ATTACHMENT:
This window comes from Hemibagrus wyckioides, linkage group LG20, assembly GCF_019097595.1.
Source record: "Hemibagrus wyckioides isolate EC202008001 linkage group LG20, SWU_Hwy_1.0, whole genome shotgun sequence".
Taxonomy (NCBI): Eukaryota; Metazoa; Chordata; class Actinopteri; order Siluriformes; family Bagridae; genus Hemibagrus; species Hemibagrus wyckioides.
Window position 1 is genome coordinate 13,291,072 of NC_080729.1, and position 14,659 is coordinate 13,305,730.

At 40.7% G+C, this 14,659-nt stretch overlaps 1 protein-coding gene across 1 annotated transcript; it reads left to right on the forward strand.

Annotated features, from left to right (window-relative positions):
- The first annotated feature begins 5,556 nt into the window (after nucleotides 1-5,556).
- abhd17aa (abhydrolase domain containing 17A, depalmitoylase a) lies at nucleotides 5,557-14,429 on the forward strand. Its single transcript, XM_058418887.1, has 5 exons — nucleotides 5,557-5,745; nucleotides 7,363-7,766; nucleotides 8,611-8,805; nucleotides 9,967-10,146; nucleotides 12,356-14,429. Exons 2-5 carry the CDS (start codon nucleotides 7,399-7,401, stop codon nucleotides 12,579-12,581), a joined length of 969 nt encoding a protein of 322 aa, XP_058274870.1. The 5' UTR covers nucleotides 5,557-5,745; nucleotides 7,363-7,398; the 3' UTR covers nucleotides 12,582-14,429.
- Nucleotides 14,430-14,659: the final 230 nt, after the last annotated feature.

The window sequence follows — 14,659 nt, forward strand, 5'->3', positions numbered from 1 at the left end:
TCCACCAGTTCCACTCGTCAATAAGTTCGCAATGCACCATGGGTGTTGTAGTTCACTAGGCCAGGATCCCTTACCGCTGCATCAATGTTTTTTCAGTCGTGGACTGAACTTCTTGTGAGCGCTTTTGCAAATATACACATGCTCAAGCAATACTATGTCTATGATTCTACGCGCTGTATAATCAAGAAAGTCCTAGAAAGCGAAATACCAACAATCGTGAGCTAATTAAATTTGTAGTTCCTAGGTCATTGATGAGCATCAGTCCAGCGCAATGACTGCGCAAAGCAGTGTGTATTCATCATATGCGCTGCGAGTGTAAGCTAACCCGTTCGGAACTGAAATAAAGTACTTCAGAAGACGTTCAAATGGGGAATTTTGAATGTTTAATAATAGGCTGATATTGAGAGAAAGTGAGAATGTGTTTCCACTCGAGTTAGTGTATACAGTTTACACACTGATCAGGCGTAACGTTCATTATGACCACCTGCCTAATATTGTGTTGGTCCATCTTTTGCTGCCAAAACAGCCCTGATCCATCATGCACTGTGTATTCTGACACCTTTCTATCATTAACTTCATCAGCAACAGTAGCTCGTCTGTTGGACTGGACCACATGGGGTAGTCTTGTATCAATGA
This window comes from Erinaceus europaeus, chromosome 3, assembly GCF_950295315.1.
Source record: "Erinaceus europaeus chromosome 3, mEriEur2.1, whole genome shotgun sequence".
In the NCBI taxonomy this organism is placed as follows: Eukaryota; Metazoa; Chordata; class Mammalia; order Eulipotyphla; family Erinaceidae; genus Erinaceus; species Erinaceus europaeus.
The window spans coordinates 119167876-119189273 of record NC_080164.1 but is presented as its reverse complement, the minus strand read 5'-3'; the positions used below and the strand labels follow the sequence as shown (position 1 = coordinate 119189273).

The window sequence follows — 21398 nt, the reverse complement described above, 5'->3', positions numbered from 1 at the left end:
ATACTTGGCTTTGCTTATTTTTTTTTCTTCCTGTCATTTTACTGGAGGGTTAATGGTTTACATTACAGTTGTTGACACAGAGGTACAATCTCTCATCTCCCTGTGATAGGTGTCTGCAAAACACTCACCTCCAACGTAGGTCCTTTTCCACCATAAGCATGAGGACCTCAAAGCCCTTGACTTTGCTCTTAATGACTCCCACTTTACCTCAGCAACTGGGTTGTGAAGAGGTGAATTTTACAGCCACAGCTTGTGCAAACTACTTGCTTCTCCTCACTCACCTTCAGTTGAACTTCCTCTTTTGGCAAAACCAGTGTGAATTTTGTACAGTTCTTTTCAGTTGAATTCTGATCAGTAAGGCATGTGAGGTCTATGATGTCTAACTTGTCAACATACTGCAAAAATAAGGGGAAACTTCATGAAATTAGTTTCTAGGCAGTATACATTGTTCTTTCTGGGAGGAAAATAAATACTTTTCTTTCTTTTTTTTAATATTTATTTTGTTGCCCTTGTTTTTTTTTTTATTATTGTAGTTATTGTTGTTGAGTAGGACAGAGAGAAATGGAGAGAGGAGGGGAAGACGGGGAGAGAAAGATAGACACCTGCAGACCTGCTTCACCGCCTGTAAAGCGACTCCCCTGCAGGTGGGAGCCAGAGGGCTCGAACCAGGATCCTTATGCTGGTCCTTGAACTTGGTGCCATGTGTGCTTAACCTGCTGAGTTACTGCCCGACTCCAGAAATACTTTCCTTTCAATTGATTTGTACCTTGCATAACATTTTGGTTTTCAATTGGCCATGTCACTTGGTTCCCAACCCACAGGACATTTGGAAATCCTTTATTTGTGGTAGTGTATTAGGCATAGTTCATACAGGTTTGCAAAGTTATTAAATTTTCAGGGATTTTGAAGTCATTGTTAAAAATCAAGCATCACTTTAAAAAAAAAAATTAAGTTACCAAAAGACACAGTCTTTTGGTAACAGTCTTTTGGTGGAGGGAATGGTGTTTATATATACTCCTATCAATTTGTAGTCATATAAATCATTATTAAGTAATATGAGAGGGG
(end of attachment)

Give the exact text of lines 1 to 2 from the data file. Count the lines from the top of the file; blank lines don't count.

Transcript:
This window comes from Hemibagrus wyckioides, linkage group LG20, assembly GCF_019097595.1.
Source record: "Hemibagrus wyckioides isolate EC202008001 linkage group LG20, SWU_Hwy_1.0, whole genome shotgun sequence".